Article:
The last several years most plants are dried up in the Blues in late August by the sun and lack of rain. The articles this week and next will each have at least one plant still in bloom, along with others of particular interest.

Green bog orchid (Platanthera aquilonius): This bog orchid (which sometimes is green) is found in Alaska, across Canada, and south to Oregon, Utah and New Mexico, and from Nebraska east to the Atlantic. It is one of several orchid species in the Blues that are hard to tell apart, with a single 1- to 2-foot stalk covered with small white or green orchids, and linear to lance-shaped leaves at the plant base. Some species were used for medicine by various tribes, though some species were considered poison, and I couldn’t find any reference of use for this particular species. The plant is probably still in bloom at Target Meadows east of Tollgate.

Narrowleaved skullcap (Scutellaria angustifolia): Scutellaria plants are in the mint family, and five species are in Northeast Oregon. This one is in Southeast British Columbia to Oregon and Western Idaho. The flowers are rather odd-looking, about 2 inches long with the base a slender tube and the upper half inflated. One tribe used the plant for an eye wash.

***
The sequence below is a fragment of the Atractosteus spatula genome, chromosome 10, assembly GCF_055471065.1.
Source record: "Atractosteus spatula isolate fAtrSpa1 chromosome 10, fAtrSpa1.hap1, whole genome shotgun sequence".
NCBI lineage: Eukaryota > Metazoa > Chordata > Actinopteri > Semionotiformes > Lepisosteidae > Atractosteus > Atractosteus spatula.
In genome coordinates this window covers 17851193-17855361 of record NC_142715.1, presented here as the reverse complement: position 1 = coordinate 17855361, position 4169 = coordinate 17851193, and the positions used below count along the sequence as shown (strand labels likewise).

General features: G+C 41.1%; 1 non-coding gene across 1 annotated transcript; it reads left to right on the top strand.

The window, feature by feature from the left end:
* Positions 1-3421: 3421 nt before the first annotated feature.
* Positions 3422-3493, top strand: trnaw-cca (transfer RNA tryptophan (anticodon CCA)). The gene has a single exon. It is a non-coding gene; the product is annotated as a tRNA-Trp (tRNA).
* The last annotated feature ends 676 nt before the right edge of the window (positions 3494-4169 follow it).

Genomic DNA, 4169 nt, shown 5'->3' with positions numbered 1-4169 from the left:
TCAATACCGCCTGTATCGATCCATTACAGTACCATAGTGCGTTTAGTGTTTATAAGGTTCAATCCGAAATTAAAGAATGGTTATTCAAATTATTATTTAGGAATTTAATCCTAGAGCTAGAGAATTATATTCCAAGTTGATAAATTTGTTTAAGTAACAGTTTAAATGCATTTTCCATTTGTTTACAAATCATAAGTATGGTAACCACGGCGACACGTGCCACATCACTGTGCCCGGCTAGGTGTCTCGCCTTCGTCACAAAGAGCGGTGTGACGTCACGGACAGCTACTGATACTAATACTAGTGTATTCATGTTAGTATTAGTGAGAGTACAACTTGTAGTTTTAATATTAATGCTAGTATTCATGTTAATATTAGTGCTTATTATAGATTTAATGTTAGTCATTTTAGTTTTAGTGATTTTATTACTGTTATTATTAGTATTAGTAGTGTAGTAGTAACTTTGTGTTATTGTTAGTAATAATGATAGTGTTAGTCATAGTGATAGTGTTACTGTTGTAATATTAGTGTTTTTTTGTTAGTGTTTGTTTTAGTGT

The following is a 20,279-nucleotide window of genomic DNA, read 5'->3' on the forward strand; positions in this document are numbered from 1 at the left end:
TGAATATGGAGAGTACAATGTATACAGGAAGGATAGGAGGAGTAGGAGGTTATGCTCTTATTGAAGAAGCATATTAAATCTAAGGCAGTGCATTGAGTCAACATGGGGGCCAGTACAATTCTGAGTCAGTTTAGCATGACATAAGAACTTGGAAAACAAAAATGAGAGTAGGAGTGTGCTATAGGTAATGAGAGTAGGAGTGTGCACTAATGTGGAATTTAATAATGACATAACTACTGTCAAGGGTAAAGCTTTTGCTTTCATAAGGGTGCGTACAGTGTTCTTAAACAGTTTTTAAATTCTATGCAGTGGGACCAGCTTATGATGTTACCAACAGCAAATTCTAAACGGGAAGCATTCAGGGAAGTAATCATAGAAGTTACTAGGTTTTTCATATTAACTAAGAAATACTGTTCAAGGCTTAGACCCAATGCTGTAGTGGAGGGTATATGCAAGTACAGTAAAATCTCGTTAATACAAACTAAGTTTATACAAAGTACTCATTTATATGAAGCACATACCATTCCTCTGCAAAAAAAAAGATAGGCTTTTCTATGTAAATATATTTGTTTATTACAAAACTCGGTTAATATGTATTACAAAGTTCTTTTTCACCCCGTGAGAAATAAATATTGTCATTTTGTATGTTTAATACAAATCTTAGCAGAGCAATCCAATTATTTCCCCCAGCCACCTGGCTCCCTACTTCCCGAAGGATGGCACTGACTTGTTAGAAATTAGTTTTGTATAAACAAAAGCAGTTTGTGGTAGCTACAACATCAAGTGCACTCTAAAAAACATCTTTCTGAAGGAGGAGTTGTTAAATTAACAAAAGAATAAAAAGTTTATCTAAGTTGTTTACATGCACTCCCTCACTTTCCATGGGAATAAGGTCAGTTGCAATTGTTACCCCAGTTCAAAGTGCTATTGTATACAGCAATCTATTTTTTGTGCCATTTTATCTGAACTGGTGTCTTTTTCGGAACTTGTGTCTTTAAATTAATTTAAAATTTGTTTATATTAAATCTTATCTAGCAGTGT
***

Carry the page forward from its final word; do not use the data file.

Prairie lupine (Lupinus aridus): This particular lupine likes to grow in open, gravelly soil. Both the leaves and flowering stems lie flat on the ground with the flower clusters forming a circle around the leaves. I’ve found this lupine several times where it was the only other plant mixed in with big-head clover. I could not find any reference listing tribes having a use for this species.

Sabin’s lupine (Lupinus sabinianus): Sabin’s lupine is a narrow endemic plant found only in the general area of Ruckel Ridge to Spout Springs. It grows to about 2 or 3 feet depending on moisture and with its smooth, hairless leaves and bright yellow flowers it is quite showy. Efforts to propagate its seeds have been reported as unsuccessful. I don’t know of any uses it may have.

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